Rivers are often unifying elements and the truest key to interpreting historic, economic, artistic and technological events and the vocations and influences conditioning the regions they flow through on their journey from source to sea. Water, that particular water which flows in each river, is the most authentic interpreter of everyday life; a resource in itself and for the economy, a source of sustenance and income, essential in everyday work, vital for defence and an important communicating waterway. But the colour of the river, the sounds it makes, the temperature of the water, the speed of the current and the climate it generates are also reflected in the bustling world around it. The River is father, mother, brother, life, death, punishment - and god. And it is also voice, ambassador, messenger and omen. Those who live on the banks of a river all have something in common, wherever they come from, whatever latitude and whatever level of civilisation they have reached. Every river carries with it a destiny written in its waters. Talk to a man of the river, anyone living near even the smallest of streams, and you will understand how his story is grafted onto that of the river and the river is alive within him, for better and for worse, with all it brings and will bring with it.
In the Quaternary, the geological period characterised by alternating cold and temperate periods, the glaciers of the Piave and Brenta carried massive amounts of alluvial material down from the Alpine valleys to the Treviso plain where it spread in a fan shape. By the end of the last ice age about 17,000 years ago, a thick layer of sedimentary deposits had formed, loose coarse gravel at the mouths of the valleys and sand with compact fine clays near the sea.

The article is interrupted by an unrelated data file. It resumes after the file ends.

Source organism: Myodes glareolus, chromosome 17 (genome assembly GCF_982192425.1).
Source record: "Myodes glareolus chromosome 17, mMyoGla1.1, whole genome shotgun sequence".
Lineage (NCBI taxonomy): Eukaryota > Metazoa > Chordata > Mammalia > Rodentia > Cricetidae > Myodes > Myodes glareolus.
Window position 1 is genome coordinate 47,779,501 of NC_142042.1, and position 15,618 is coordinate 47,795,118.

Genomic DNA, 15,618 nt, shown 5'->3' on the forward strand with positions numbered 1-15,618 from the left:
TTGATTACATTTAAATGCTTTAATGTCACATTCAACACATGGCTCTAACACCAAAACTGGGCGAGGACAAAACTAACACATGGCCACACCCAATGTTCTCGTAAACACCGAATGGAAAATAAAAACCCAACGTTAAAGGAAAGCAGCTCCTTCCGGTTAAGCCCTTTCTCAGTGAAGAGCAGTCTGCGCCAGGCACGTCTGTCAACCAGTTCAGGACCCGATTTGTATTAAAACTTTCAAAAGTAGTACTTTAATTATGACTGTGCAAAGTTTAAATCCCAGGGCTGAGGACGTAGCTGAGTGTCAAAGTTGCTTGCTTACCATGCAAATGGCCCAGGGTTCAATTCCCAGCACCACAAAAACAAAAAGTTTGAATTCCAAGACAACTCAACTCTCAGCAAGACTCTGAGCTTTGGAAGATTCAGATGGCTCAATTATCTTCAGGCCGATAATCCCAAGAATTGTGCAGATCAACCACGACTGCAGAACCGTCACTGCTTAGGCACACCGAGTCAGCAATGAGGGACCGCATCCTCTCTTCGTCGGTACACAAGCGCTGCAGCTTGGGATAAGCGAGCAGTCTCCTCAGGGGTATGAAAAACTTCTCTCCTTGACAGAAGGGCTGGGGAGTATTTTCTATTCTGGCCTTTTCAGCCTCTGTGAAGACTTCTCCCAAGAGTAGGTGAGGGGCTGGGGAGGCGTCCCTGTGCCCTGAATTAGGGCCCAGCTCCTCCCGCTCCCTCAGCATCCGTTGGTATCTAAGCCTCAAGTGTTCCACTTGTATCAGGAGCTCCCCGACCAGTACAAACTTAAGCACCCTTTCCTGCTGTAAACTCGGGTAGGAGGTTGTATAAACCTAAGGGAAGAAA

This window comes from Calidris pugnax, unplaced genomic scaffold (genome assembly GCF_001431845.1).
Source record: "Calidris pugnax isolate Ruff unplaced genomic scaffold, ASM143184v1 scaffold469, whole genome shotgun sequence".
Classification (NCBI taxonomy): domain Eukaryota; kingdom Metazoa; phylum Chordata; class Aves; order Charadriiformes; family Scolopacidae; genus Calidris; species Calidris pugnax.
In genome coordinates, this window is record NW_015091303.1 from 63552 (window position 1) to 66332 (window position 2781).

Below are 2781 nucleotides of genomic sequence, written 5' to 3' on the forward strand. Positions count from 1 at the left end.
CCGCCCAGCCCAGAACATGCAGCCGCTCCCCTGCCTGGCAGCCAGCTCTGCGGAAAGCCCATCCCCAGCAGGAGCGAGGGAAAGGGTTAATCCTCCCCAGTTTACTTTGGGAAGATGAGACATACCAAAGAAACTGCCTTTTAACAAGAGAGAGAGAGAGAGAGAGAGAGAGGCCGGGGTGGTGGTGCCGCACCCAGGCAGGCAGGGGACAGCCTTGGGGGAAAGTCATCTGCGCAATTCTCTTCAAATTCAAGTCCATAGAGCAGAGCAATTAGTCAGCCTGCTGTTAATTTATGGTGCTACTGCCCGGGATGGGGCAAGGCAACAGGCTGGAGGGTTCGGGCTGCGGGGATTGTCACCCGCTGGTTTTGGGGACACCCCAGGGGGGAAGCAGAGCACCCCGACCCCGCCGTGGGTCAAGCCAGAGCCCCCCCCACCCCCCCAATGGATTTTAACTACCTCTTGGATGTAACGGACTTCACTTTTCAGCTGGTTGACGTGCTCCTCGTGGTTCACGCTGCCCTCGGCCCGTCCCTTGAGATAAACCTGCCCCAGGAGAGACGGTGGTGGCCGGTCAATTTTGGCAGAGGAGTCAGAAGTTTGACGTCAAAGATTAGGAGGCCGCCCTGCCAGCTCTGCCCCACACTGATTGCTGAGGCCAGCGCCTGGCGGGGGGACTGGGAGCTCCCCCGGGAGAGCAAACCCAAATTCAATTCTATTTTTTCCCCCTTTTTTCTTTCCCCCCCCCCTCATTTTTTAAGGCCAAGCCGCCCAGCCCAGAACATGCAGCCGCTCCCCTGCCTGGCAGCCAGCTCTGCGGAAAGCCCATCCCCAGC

Since man first appeared on the Earth, rivers have been the vital artery responsible for the birth, establishment and movement of civilisations. The first means of transport conceived by man was born on the river, the pirogue, signalling the start of navigation, trade and knowledge of other cultures. The River Sile with its culture spanning the millennia emblemises the birth of the Veneto civilisation and culture.
That extraordinary culture which grew up on the banks of the Sile began at the end of the Copper Age then continued through the Bronze and Iron Ages. During industrial excavations to extract gravel, prominent traces were found of a pile dwelling culture which flourished in an environment different from today's with a wide river, lagoon and small islands covered by colossal oaks.
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Despite the human presence the Park's territory still keeps its highly natural level thanks to the presence of hydrophilic woods and karst springs along the river Sile. The great water basins created in the 1950s through the excavations also have a remarkable value. It is worth mentioning the two basins called Lago Inferiore and Lago Superiore (meaning lower lake and upper lake) situated in Quinto di Treviso, and those situated among the municipalities of Treviso, Silea and Casier.
In all these places it is possible to observe many interesting features all year round, but the best periods to visit this area are spring and summer, when the vegetation reaches its maximum development.
In winter it is possible to observe important bird species which migrate from northern Europe and stop in these areas protected by the Park.
Further information (Italian text)